For recent college graduates or even those who have been out of school a few years, the lure of that first professional job is very strong. You’re ready to start down the career path and utilize the skills that you have paid so dearly for, both in college and via internships. You also want to be out on our own, start paying off those student loans, and maybe save up for your first home. Regardless of the motivations, that first position is critical as a stepping-stone to the rest of your career.
For this reason, young professionals often make the mistake of just accepting an offer that is put in front of them without carefully considering the terms of that offer. In a recent article by Money Magazine entitled The Costly Career Mistake Millennials Are Making, we learned that “only 38% of millennials negotiate their first salary.” The article goes on to say that, according to a recent survey, “Three-quarters of employers said they could raise starting salary offers by 5% to 10% during negotiations.” So, clearly, unless you raise the issue and are willing to negotiate, you’re potentially leaving money on the table.
And don’t forget that salary is just one item for consideration; other benefits such as bonuses, vacation time and stock options are also potential points for negotiation.
So how do you know which terms to negotiate?
The answer to this really depends upon two things:
- Your personal goals. Obviously, you need to think about your own personal and financial situation. If your main objective is to pay off student loans as quickly as possible, then clearly the starting salary is your most critical factor. Keep in mind that your personal goals will likely change over time so that later in your career, flexible hours might be more critical than salary. The point is that you should continuously evaluate these factors and keep them top of mind as you seek new opportunities.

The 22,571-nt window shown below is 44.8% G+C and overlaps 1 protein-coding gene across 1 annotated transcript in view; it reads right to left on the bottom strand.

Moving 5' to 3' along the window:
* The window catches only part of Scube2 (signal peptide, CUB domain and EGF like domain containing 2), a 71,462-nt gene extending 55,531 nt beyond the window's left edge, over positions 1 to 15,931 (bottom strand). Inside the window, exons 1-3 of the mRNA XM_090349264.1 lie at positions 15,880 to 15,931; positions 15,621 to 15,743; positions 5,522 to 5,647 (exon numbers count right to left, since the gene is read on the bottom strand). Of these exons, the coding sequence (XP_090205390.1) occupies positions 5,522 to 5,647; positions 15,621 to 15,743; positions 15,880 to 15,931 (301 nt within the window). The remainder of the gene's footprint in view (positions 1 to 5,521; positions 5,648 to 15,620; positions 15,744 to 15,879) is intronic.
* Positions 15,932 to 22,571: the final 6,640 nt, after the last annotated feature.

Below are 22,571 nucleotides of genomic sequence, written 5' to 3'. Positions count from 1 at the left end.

- The individual opportunity. Are you considering a job offer with a startup or a Fortune 500 company? And within which industry? These are just a few questions to be thinking about during your evaluation. Within each specific opportunity, there are usually nuances to consider. For example, if the company is a startup that is securing Series B funding, then stock options and flexibility could be key factors in your decision-making process. But if you are thinking about a position with a large public healthcare company, then negotiating a larger bonus dependent upon specific criteria might be a key point for discussion.
Lastly, the same article mentions a report from the New York Federal Reserve released earlier this year that states, “lifetime earnings are determined in your 20s, since the bulk of earnings growth happens during your first decade of work.” So leaving money and benefits on the table early on can and will likely impact your earning potential for the remainder of your career.